The notion here is that capital is abstract, like a ghost if you will. An abstraction that lives in people's collective minds, collective in that they are gathered in the law. Simonde de Sismondi, a swiss economist as cited in the Mystery of Capital says that capital is a "permanent value, that multiplies and does not perish... Now this value detaches itself from the product that creates it, it becomes a metaphysical and insubstantial quantity always in the possession of whoever produced it, for whom this value could be fixed in different forms". Capital then to me is like molten iron, it can be moulded and shaped by the blacksmith into whatever form he wants so as to derive extra value from his labour.

The issue is that as a people we have come to think of capital as money. It has become the colloquial definition of capital. For business, we have to "raise capital" so as to start the business. The argument put forward by these great economists is that capital is whatever the owner wants it to be so long as there are standardised rules that allow for these different interpretations.

From this perspective it is clear then that a lack of understanding of what capital is has been part of the problem. African governments have confused capital with money and over inflated their economies by pumping money into the economy. Not realising that money is just one of the many forms of capital. To drive this point home. Imagine a matatu tout who has a brilliant mind, a person who comes up with business ideas at a whim. He gets a salary from the owner of the matatu but cannot formally lay claim to his assets (the salary), he therefore lacks capital as in a formalised system, the collective minds of the country would interpret this salary as a formal regular cash flow towards him. He therefore cannot get a loan from the bank as they cannot formally and in a standardised manner lay claim to his capital as collateral. His business ideas which are his intellectual and human capital remain locked in his brain and therefore do not add value and generate wealth. This is what is called dead capital.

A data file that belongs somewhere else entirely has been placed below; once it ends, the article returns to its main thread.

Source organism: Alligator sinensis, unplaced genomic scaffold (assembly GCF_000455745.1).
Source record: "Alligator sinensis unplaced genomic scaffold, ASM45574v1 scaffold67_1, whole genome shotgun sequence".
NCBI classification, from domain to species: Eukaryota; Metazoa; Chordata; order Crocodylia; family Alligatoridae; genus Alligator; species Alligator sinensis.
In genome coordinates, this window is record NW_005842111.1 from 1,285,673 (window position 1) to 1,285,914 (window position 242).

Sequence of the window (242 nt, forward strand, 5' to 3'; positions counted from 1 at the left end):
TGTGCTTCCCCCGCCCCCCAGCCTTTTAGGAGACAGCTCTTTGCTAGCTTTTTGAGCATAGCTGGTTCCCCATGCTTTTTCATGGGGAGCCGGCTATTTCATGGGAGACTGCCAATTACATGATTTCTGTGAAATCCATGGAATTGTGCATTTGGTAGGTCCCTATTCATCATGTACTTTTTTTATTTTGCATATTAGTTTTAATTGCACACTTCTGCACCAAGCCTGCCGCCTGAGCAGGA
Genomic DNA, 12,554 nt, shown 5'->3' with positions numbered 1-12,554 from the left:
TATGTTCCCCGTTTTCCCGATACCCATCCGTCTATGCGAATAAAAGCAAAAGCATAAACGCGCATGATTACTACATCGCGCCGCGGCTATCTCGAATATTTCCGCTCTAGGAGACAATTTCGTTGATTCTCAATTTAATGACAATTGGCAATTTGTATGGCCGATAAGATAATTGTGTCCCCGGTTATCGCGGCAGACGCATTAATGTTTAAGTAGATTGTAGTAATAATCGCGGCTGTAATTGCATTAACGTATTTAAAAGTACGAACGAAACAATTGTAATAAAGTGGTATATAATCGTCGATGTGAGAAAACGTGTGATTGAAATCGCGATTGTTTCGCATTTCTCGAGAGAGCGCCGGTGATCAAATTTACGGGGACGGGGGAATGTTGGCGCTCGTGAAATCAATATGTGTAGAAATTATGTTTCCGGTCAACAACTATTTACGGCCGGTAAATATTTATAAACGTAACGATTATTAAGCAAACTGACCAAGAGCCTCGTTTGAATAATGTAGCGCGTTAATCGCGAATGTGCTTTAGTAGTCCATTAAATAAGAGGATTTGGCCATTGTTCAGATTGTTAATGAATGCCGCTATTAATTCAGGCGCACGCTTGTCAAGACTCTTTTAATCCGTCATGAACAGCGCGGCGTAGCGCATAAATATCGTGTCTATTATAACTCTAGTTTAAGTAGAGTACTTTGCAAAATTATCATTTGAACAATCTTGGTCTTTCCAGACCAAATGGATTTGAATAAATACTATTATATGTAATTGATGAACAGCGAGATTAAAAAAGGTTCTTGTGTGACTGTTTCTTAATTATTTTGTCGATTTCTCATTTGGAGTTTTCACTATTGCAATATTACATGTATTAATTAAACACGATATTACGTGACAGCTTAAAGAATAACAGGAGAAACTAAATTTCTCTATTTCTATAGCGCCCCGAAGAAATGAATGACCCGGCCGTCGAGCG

Furthermore, imagine two parties, a maasai herdsman who owns cattle and a rancher who owns lush fields. They both have assets, what if the herdsman could reach an agreement with the rancher that allows him to herd his cows on the ranchers fields in exchange for first options on the proceeds from the sale of the herdsman's cows. They would both have great incentives to cooperate because fatter cows would mean higher prices for the cows, whatever stake the rancher would be getting would be proportionate to the health of the cows. He would even fertilise his grass so as to reach this end. However, this would all be impossible if the property laws of the country are not formal, standard and flexible so as to allow the interpretation from these entrepreneurial minds of their parameters.

Dead capital then is the main issue in the third world. The assets and wealth are there but there are no rights that allow these assets and wealth to live their parallel life. There is no furnace to melt the iron ore so that the blacksmith can create value through his labour.

Next week, the discussion will be taken further. The article will be about the economic and financial implications of dead capital. For a more nuanced explanation, I recommend that you read "The Mystery of Capital" by Hernando de Soto. For me it is the most important book that any third world economist or thinker can read.